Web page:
On Phi Beta Cons today, Carol Iannone criticizes FIRE’s reaction to the Halloween party picture of University of Pennsylvania President Amy Gutmann with Saad Saadi, a Penn student who dressed as a suicide bomber for Halloween. Iannone says, in part:
Contrary to the libertarian view, a good, free, ordered society does not simply proceed on its own. And I am shocked at conservatives and at FIRE for giving her a pass, and chalking up the costume to the ‘freedom’ they fear will somehow be curtailed if persons in authority are asked to stand for civil behavior, and likening the costume to other scary monstrous costumes associated with Halloween…
I admire much of what FIRE does but I think they are wrong with their libertarian absolutism and repudiation of all in loco parentis. As I’ve said before, I think colleges should exercise some degree of guidance and supervision and cultivation of students, and not pretend that they are fully mature adults, which they are so self-evidently not.
This type of “social conservative” critique is common among those who disagree with various positions that FIRE takes. Yet in this case, following Iannone’s advice would be a serious mistake for those who actually hold socially conservative views.
Iannone states that people in authority should be “asked to stand for civil behavior.” What she does not seem to realize is that the average college administrator’s version of “civil behavior” is likely to be radically different from her own views. University administrators do things like punish RAs who host private Bible studies while simultaneously praising those who put on productions of the Vagina Monologues. Are these the people that Iannone really wants to be in charge of enforcing “civil behavior” among students?
To be clear, FIRE supports rights on campus for all students, because we believe that values like free speech, freedom of religion, freedom of conscience, and due process are vital for the functioning of a free society. But there is an undeniable irony that a social conservative—part of the group perhaps most likely to be censored on the modern college campus—should be arguing for greater restrictions and increased administrative discretion.
The same goes for the institution of in loco parentis. Iannone writes that colleges should not pretend that students “are fully mature adults, which they are so self-evidently not.” Many college students these days are not your typical 18-22 year olds. Jihad Daniel from William Paterson University was 63. Surely even Iannone would agree that in loco parentis is inappropriate for Daniel (whose behavior was undoubtedly seen as “uncivil” by those who tried to punish him for his beliefs). More importantly, however, in loco parentis is simply wrong for students who can drive, vote, and serve in the military. Infantilizing young adults is not the solution to campus problems.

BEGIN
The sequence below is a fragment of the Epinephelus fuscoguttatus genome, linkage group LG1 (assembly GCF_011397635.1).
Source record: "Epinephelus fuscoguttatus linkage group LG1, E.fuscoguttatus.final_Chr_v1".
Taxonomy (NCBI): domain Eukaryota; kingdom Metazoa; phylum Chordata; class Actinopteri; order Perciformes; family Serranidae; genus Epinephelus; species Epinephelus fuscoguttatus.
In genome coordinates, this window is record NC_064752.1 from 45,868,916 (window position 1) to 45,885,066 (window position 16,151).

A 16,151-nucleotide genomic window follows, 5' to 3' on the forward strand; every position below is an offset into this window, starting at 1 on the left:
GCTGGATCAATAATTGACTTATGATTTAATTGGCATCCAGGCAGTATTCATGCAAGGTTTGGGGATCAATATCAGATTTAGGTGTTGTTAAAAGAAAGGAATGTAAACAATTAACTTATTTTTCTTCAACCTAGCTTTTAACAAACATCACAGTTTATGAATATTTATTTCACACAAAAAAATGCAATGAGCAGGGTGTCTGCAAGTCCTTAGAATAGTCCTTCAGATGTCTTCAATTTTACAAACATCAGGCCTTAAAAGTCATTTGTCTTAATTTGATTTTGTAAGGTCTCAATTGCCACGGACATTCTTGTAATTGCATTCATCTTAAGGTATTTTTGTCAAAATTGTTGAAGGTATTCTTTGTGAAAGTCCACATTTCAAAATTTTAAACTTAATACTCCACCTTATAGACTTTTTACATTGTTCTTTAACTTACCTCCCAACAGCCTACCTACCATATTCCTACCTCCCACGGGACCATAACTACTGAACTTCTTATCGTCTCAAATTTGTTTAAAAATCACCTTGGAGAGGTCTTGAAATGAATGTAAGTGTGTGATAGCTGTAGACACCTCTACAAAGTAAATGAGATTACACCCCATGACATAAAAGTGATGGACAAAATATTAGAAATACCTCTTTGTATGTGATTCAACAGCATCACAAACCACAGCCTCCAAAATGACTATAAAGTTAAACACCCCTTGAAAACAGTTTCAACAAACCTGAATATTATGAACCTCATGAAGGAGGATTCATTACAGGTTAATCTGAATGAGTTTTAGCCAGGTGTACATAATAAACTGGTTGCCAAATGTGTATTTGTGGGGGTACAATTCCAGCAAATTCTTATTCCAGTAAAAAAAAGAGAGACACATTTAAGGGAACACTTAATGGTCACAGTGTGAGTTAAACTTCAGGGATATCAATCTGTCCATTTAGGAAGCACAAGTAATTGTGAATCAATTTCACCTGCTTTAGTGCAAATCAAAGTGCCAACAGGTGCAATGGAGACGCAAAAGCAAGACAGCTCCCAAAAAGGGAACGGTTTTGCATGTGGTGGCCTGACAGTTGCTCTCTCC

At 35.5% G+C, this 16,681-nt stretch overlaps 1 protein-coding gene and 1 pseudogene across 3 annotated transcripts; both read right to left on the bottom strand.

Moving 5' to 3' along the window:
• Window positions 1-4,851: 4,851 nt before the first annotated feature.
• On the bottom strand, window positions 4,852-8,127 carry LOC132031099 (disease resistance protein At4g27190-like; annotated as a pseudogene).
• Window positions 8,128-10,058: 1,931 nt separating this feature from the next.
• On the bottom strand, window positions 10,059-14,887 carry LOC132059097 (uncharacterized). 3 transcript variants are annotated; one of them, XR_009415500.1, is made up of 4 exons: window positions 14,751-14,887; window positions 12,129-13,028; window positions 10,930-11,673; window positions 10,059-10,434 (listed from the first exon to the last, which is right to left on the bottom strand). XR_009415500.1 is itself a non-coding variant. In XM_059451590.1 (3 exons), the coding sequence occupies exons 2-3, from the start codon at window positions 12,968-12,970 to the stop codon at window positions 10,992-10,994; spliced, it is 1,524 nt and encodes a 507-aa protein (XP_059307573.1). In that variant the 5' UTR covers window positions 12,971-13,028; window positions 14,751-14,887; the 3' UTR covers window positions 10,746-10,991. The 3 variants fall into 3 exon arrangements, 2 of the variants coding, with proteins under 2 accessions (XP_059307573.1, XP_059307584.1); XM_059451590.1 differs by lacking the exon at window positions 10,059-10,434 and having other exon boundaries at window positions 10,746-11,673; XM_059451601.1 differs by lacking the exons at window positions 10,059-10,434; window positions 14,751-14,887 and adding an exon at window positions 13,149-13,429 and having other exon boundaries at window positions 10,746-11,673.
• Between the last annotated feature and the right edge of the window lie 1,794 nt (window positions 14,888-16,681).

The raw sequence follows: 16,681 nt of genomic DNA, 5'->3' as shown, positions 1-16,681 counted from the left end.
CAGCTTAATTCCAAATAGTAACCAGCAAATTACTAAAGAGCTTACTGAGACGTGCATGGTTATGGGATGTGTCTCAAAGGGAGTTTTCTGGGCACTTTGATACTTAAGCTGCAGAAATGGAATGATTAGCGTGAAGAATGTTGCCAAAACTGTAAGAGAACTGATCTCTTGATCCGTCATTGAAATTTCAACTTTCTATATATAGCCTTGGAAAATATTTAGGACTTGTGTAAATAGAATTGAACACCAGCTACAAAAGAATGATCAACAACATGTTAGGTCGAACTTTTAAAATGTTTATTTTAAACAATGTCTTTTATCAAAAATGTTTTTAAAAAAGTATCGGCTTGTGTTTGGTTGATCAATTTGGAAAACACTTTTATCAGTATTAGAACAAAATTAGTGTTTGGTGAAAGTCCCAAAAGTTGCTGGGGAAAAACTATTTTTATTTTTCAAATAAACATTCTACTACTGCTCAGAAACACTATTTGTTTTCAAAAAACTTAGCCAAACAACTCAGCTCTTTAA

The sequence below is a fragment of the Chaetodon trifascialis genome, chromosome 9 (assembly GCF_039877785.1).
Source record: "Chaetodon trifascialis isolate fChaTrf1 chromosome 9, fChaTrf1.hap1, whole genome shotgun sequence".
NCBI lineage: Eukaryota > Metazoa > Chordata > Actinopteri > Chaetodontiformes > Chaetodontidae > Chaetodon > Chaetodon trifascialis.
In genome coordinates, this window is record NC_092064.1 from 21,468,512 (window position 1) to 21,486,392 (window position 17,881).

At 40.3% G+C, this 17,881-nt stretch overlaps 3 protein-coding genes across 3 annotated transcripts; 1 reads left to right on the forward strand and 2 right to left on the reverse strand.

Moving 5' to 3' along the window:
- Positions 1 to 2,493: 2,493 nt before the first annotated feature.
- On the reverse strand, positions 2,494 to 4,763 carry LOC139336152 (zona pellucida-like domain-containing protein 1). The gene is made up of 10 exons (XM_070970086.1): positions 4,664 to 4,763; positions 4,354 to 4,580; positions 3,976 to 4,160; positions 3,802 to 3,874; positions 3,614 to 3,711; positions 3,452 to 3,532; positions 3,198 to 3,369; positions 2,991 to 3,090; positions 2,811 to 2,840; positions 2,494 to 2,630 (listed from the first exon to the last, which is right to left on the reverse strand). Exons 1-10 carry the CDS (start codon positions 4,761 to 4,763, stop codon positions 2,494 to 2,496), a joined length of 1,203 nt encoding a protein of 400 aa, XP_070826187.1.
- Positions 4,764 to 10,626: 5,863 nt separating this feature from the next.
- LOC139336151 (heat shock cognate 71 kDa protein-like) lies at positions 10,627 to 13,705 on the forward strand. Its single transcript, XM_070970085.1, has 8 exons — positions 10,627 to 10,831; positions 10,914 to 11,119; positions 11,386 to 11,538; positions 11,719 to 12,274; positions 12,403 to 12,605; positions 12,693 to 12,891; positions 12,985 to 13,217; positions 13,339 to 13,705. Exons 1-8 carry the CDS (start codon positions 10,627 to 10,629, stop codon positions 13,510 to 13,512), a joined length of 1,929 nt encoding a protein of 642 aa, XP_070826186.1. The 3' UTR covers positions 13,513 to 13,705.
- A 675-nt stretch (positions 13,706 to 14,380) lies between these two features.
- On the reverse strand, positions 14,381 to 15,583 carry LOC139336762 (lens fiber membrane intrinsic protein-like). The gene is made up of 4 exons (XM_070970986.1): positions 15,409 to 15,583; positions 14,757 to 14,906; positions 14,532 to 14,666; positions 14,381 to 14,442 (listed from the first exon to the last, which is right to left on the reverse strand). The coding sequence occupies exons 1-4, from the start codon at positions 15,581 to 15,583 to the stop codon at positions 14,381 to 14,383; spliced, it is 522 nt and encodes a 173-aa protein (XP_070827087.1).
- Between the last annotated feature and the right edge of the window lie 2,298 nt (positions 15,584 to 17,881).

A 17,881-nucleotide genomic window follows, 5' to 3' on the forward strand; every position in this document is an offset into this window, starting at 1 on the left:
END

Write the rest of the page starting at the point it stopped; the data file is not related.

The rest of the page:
Further, attempts by administrators to impose propriety on campus often have absurd results. Consider Gettysburg College, where every step in romantic or sexual encounters must have continuing verbal consent. (“May I gaze into your eyes in a suggestive fashion? May I hold your hand? May I kiss you on the cheek?” et cetera and ad nauseum.) This situation reminds me most of my ninth grade school dance, where my date and I were driven to and from the dance by my date’s mother. But even she would let me hold my date’s hand without asking for a binding contract.
Today is Election Day, and on FIRE’s homepage we have a report on college students being denied fundamental political rights at three different colleges and universities. In each case, college administrators were involved, and in each case, those being denied their rights were conservative students. FIRE is proud to say that we would defend these students regardless of their political beliefs. But this goes to show even if social conservatives wish to act merely from their own self-interest rather than the principles embodied in the U.S. Constitution, they should not argue that administrators should exercise greater power over student expression. What FIRE has seen over and over again is the disregard too many college administrators have for the basic and fundamental rights of students of any political perspective. Putting more power in their hands to govern expressive behavior, whether it be under the guise of “civility,” “politeness,” “tolerance,” “diversity,” or anything else, would be a grave mistake.
UCLA Law Professor Eugene Volokh, on his Volokh Conspiracy blog, makes the point that on Halloween, “[y]ou’re told to dress as someone scary. A suicide bomber is scary. It should probably be scarier than a skeleton or a ghost. Sounds like you did your Halloween duty. And I don’t think that wearing a costume for Halloween endorses the likely sentiments of the person being depicted, be he pirate, bomber, gangster, or zombie.” FIRE always says that “you don’t have the right not to be offended,” and that adage applies when the “offensive” material is anti-American just as much as it applies when the “offensive” material is considered racist or sexist.
There are far more serious issues than what a college student wears to a Halloween party—even one with the university president. An offensive Halloween costume lasts a few hours and then vanishes, most likely never to be seen again. But the precedent of punishing a student for wearing the costume or banning certain costumes from being worn will last for years. If the price of liberty on campus is that we may have to live with the possibility of being offended by Halloween costumes, it’s a price well worth paying.